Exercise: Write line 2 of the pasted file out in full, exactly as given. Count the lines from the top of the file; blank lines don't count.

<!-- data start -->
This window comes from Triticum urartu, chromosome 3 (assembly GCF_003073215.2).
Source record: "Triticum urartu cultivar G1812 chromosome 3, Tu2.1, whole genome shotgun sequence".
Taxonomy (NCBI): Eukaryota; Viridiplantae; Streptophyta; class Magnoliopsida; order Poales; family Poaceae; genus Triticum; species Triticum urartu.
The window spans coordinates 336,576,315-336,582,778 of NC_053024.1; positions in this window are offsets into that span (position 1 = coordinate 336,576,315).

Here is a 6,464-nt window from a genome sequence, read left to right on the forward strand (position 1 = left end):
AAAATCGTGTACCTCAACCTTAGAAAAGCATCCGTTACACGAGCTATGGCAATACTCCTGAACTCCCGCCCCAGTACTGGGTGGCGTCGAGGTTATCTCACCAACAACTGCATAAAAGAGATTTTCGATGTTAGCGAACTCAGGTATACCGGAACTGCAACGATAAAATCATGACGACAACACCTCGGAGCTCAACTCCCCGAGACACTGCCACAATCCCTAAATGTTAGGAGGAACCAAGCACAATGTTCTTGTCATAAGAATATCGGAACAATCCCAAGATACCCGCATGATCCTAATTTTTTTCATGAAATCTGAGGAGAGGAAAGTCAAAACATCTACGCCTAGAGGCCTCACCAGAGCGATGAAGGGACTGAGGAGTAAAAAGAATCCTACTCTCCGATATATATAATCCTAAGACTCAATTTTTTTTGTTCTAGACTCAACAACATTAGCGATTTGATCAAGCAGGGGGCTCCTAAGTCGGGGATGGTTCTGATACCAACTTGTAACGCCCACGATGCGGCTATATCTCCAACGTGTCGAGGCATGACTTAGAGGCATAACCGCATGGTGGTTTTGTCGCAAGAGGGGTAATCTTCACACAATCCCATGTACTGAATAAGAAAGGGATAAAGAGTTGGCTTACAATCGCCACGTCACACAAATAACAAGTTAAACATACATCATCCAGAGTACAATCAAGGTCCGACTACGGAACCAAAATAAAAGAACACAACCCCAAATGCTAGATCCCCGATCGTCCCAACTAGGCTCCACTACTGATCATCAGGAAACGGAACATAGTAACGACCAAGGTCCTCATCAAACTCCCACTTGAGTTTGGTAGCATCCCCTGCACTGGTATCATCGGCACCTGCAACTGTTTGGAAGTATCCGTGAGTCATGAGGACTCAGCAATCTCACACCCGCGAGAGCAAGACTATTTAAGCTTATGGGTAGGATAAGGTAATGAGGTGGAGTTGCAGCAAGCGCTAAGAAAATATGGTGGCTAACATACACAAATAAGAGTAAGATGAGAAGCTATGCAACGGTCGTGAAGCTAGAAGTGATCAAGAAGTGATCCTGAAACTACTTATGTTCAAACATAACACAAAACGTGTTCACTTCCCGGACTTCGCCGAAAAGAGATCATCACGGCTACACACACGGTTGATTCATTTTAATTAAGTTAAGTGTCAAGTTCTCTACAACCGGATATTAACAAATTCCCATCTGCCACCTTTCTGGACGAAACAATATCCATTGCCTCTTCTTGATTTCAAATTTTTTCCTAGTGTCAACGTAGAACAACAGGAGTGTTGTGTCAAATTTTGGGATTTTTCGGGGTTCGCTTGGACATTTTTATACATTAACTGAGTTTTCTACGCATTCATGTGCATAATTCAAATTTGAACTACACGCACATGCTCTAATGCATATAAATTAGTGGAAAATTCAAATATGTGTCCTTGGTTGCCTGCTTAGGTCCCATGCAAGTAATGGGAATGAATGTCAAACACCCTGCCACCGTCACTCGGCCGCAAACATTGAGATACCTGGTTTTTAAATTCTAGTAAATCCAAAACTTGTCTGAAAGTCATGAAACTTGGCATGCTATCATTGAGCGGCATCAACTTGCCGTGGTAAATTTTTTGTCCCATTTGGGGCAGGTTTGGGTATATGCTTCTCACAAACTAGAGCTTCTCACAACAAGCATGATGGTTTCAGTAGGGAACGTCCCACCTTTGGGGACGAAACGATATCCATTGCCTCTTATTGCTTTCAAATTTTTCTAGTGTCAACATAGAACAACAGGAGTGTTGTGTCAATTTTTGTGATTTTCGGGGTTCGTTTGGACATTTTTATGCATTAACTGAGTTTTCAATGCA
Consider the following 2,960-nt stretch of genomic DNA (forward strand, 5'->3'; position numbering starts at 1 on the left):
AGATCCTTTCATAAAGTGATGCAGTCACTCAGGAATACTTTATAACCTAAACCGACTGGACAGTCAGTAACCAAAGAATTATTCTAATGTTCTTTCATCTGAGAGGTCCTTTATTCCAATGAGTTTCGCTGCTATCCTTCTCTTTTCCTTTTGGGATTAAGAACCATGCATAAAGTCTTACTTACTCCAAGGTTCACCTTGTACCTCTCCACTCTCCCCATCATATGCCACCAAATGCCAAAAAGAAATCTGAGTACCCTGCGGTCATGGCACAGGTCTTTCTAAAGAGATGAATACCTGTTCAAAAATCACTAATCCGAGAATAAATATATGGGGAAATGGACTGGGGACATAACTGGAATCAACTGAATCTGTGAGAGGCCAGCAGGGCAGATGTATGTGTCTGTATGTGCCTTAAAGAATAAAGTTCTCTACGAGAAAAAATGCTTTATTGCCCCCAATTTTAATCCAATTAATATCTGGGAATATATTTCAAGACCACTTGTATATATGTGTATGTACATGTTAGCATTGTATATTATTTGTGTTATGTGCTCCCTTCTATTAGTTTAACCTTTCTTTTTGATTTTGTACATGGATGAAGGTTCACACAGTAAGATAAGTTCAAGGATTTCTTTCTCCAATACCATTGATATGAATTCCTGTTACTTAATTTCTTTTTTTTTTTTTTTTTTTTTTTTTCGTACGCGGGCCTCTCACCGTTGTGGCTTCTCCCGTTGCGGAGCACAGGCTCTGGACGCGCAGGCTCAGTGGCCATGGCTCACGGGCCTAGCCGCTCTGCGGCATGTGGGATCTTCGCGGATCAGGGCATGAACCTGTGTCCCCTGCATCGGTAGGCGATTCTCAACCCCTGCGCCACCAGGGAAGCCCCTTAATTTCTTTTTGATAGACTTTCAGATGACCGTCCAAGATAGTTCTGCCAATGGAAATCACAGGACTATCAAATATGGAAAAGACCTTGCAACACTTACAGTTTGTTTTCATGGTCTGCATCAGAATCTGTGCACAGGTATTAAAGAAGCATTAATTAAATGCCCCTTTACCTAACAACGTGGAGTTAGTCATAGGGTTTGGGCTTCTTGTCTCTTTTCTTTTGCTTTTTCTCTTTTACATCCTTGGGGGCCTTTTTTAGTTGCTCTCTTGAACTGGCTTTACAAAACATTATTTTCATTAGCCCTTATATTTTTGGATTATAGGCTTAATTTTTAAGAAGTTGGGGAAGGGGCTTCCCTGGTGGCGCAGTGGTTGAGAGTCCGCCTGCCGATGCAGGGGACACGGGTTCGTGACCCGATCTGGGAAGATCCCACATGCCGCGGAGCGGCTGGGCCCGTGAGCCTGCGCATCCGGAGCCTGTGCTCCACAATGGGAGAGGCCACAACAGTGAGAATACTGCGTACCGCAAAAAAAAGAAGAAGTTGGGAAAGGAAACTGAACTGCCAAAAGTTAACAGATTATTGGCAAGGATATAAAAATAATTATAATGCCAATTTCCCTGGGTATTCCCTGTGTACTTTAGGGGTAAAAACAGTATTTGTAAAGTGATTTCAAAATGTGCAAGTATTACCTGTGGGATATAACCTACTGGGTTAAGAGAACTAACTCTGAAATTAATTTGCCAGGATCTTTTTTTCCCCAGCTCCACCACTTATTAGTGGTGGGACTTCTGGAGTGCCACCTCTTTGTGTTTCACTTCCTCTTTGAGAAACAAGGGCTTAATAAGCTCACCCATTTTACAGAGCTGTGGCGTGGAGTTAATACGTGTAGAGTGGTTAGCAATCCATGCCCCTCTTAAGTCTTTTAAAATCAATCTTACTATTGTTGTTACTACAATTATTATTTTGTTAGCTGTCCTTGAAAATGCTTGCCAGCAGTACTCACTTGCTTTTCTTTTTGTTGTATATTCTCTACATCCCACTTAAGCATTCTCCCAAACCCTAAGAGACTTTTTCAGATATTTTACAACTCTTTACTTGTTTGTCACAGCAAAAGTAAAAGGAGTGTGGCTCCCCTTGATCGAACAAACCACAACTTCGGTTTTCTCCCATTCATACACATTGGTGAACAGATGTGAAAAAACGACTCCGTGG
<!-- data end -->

Source record: "Triticum urartu cultivar G1812 chromosome 3, Tu2.1, whole genome shotgun sequence".